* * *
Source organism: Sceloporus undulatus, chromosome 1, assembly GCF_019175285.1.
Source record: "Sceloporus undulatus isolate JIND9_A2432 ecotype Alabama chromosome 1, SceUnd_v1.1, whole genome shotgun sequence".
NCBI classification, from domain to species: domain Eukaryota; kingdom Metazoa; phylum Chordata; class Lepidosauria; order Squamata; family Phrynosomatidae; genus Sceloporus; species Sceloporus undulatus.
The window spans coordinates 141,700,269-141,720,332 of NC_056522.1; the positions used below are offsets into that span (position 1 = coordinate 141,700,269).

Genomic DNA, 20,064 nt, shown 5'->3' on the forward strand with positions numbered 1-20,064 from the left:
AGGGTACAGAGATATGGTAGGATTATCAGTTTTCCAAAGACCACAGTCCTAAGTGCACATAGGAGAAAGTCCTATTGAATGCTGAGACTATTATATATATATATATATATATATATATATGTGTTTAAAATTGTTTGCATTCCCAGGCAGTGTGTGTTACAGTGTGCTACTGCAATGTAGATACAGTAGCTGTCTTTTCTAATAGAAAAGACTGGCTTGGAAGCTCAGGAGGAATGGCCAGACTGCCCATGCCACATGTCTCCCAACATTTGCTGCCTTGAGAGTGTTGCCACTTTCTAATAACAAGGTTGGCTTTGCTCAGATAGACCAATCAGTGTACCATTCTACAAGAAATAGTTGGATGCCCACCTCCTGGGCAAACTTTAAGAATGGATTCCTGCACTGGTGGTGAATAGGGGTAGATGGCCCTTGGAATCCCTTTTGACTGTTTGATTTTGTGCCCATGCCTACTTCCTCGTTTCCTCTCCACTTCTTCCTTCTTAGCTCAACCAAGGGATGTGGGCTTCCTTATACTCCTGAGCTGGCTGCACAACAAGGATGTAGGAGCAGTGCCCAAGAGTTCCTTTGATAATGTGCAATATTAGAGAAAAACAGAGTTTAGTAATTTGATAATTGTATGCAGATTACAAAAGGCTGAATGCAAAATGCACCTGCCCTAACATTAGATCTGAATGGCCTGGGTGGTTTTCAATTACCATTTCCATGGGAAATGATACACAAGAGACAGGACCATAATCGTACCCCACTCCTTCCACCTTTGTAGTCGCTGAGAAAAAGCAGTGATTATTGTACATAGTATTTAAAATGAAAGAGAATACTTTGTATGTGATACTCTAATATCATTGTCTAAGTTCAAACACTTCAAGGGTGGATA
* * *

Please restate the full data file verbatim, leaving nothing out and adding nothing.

Source organism: Sceloporus undulatus, chromosome 1, assembly GCF_019175285.1.
Source record: "Sceloporus undulatus isolate JIND9_A2432 ecotype Alabama chromosome 1, SceUnd_v1.1, whole genome shotgun sequence".
NCBI classification, from domain to species: domain Eukaryota; kingdom Metazoa; phylum Chordata; class Lepidosauria; order Squamata; family Phrynosomatidae; genus Sceloporus; species Sceloporus undulatus.
The window spans coordinates 141,700,269-141,720,332 of NC_056522.1; the positions used below are offsets into that span (position 1 = coordinate 141,700,269).

Genomic DNA, 20,064 nt, shown 5'->3' on the forward strand with positions numbered 1-20,064 from the left:
AGGGTACAGAGATATGGTAGGATTATCAGTTTTCCAAAGACCACAGTCCTAAGTGCACATAGGAGAAAGTCCTATTGAATGCTGAGACTATTATATATATATATATATATATATATATATGTGTTTAAAATTGTTTGCATTCCCAGGCAGTGTGTGTTACAGTGTGCTACTGCAATGTAGATACAGTAGCTGTCTTTTCTAATAGAAAAGACTGGCTTGGAAGCTCAGGAGGAATGGCCAGACTGCCCATGCCACATGTCTCCCAACATTTGCTGCCTTGAGAGTGTTGCCACTTTCTAATAACAAGGTTGGCTTTGCTCAGATAGACCAATCAGTGTACCATTCTACAAGAAATAGTTGGATGCCCACCTCCTGGGCAAACTTTAAGAATGGATTCCTGCACTGGTGGTGAATAGGGGTAGATGGCCCTTGGAATCCCTTTTGACTGTTTGATTTTGTGCCCATGCCTACTTCCTCGTTTCCTCTCCACTTCTTCCTTCTTAGCTCAACCAAGGGATGTGGGCTTCCTTATACTCCTGAGCTGGCTGCACAACAAGGATGTAGGAGCAGTGCCCAAGAGTTCCTTTGATAATGTGCAATATTAGAGAAAAACAGAGTTTAGTAATTTGATAATTGTATGCAGATTACAAAAGGCTGAATGCAAAATGCACCTGCCCTAACATTAGATCTGAATGGCCTGGGTGGTTTTCAATTACCATTTCCATGGGAAATGATACACAAGAGACAGGACCATAATCGTACCCCACTCCTTCCACCTTTGTAGTCGCTGAGAAAAAGCAGTGATTATTGTACATAGTATTTAAAATGAAAGAGAATACTTTGTATGTGATACTCTAATATCATTGTCTAAGTTCAAACACTTCAAGGGTGGATA